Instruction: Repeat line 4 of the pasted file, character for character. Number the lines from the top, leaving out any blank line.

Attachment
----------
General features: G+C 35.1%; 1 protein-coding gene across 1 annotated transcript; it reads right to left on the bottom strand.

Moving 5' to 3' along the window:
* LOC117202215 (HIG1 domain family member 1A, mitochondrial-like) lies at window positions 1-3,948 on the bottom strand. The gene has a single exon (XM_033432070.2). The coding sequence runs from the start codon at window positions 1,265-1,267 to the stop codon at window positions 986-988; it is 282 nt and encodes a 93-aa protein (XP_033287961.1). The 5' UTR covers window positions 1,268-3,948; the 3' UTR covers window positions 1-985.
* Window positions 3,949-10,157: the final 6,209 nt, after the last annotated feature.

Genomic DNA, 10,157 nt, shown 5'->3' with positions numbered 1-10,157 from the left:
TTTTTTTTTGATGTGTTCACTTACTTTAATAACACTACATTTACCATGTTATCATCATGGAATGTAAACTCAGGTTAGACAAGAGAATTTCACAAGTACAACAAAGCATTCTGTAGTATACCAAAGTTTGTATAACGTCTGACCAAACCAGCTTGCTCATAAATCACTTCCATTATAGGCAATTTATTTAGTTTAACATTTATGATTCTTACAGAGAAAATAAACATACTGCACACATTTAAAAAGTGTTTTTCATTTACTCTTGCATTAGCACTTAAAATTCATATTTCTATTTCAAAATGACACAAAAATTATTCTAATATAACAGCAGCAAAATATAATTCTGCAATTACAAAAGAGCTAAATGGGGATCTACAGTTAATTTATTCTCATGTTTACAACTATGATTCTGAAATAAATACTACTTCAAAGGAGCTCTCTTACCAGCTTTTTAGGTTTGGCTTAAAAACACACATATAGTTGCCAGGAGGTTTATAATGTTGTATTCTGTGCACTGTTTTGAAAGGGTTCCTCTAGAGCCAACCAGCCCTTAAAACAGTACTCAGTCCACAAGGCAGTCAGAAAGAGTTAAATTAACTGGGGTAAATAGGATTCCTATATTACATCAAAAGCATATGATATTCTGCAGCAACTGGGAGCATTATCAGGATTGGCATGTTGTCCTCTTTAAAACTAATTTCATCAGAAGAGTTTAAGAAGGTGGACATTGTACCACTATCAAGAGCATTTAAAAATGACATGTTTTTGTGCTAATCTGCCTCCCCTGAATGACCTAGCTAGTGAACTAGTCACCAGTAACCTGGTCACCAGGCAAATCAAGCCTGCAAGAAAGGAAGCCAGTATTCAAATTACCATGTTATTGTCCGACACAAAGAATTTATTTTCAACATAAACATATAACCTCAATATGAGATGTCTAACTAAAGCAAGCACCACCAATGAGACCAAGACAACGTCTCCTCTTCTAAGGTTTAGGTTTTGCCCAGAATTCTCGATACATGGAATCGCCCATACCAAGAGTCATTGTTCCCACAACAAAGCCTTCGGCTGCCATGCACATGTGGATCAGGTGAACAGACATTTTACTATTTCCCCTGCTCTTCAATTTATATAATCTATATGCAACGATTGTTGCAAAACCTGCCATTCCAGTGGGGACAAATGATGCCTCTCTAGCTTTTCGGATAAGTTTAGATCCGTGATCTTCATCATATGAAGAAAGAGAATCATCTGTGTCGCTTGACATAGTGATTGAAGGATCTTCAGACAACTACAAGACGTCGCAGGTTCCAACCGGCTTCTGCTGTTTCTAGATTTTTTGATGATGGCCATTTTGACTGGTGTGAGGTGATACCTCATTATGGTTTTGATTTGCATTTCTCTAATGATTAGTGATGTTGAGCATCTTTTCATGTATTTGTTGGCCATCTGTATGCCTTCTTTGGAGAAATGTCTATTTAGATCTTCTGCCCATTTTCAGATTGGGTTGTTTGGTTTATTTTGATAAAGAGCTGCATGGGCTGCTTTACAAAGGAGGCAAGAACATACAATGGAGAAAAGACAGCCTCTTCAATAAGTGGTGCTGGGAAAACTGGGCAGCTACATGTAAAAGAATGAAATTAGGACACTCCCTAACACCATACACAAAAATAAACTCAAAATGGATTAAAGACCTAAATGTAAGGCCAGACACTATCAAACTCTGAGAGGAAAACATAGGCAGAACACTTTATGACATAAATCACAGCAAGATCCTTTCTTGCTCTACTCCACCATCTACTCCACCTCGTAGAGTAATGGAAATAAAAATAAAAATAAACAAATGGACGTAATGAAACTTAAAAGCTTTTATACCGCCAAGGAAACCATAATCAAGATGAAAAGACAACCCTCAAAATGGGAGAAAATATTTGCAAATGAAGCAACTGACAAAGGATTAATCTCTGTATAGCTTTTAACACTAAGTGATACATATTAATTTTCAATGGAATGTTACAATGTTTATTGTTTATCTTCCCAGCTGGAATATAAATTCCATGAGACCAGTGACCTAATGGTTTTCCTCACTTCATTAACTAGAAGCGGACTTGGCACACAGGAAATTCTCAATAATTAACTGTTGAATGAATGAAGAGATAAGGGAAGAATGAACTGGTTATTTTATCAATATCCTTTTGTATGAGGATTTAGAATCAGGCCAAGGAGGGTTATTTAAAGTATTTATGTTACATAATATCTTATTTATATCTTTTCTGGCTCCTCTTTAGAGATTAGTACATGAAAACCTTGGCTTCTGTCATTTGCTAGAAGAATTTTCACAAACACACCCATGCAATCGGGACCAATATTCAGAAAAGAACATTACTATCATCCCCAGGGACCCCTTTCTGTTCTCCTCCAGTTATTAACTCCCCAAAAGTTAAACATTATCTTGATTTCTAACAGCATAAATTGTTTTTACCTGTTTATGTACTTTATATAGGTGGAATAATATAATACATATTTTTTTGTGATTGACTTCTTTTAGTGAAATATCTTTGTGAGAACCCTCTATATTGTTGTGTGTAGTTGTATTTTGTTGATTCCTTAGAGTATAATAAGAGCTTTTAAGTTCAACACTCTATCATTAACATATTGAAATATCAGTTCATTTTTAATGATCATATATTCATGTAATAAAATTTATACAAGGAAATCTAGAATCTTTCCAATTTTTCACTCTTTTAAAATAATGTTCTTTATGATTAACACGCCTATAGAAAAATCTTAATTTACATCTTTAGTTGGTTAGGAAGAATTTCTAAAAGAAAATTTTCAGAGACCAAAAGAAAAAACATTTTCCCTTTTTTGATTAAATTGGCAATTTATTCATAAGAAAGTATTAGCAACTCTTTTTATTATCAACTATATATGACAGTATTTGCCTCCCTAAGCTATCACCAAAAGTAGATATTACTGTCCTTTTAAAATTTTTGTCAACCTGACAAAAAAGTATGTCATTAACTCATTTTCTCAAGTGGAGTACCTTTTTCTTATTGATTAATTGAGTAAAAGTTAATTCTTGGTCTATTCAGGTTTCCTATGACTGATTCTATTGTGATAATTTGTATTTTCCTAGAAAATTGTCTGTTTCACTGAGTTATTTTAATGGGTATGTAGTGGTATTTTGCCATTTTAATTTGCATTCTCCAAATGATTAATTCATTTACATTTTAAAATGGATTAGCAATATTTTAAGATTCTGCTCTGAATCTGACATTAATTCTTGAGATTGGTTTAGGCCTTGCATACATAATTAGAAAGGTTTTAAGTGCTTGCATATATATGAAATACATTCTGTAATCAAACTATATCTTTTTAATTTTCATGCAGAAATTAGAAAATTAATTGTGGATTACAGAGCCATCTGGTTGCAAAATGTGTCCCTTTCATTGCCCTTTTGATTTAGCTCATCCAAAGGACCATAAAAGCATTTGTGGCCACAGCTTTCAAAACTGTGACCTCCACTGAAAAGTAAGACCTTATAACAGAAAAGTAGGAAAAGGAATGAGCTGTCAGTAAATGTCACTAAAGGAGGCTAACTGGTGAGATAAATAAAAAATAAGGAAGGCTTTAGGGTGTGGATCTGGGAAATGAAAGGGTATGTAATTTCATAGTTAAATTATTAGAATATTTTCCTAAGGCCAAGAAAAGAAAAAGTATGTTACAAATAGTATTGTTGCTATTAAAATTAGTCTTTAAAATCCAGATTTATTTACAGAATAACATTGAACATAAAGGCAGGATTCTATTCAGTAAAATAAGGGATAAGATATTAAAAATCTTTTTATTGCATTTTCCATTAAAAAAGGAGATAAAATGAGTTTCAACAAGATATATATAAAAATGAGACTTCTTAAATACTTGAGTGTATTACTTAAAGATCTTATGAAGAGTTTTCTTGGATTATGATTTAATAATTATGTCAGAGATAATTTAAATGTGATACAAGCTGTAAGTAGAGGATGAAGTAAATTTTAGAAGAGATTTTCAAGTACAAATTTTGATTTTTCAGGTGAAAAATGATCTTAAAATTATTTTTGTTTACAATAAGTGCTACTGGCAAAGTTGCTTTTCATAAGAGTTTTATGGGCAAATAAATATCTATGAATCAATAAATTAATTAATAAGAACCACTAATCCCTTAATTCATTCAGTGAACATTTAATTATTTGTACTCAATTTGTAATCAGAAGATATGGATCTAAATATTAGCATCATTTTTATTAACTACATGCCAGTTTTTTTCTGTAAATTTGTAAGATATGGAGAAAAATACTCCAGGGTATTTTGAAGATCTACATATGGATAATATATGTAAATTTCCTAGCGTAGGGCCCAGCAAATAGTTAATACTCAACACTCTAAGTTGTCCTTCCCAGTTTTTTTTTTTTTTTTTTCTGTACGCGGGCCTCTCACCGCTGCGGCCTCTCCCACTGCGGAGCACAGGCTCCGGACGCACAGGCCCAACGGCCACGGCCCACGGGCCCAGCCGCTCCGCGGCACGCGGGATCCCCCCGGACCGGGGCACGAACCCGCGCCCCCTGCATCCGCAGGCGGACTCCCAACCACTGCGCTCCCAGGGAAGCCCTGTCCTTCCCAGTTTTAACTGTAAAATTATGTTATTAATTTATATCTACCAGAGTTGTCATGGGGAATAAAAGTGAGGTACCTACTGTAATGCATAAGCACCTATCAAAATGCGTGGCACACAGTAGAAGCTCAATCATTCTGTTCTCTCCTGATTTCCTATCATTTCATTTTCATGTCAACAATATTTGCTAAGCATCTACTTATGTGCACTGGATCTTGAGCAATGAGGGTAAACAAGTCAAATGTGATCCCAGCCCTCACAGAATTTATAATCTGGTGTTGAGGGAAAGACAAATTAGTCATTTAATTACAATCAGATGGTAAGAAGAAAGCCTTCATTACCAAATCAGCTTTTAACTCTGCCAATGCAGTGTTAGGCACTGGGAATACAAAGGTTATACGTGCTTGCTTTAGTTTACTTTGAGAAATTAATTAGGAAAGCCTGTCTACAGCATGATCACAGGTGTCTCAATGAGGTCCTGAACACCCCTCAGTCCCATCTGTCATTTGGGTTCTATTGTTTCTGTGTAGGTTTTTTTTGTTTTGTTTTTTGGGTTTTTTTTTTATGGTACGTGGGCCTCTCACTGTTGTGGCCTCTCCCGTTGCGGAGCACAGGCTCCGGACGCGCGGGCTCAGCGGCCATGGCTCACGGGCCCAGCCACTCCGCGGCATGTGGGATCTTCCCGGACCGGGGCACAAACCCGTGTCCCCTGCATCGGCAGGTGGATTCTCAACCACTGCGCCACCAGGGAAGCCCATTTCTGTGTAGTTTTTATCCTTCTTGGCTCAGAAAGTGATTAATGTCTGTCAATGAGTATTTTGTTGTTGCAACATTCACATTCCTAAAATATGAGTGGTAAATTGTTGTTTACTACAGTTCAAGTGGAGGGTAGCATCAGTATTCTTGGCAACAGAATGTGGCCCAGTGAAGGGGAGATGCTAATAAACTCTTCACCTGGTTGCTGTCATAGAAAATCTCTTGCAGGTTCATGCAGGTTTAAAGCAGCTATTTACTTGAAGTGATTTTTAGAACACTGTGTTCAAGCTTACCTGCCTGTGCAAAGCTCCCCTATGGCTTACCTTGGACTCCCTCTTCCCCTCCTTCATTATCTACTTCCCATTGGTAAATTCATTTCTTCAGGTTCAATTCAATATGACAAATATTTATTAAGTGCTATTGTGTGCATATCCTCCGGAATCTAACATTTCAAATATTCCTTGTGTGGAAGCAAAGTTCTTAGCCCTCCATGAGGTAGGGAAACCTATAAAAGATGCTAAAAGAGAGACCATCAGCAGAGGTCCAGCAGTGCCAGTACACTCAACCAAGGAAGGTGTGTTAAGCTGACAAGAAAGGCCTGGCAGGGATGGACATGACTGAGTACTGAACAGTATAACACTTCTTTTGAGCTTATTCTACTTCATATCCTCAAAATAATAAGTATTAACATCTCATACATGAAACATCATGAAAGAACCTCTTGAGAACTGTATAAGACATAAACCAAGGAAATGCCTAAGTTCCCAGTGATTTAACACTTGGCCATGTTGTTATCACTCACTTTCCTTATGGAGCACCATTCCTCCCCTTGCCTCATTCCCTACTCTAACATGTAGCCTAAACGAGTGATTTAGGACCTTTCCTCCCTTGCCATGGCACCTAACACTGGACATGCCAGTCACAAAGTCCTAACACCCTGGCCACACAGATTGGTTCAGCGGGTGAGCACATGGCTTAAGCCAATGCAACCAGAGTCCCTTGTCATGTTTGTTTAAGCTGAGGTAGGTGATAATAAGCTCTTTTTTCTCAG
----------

* Window positions 3,949-10,157: the final 6,209 nt, after the last annotated feature.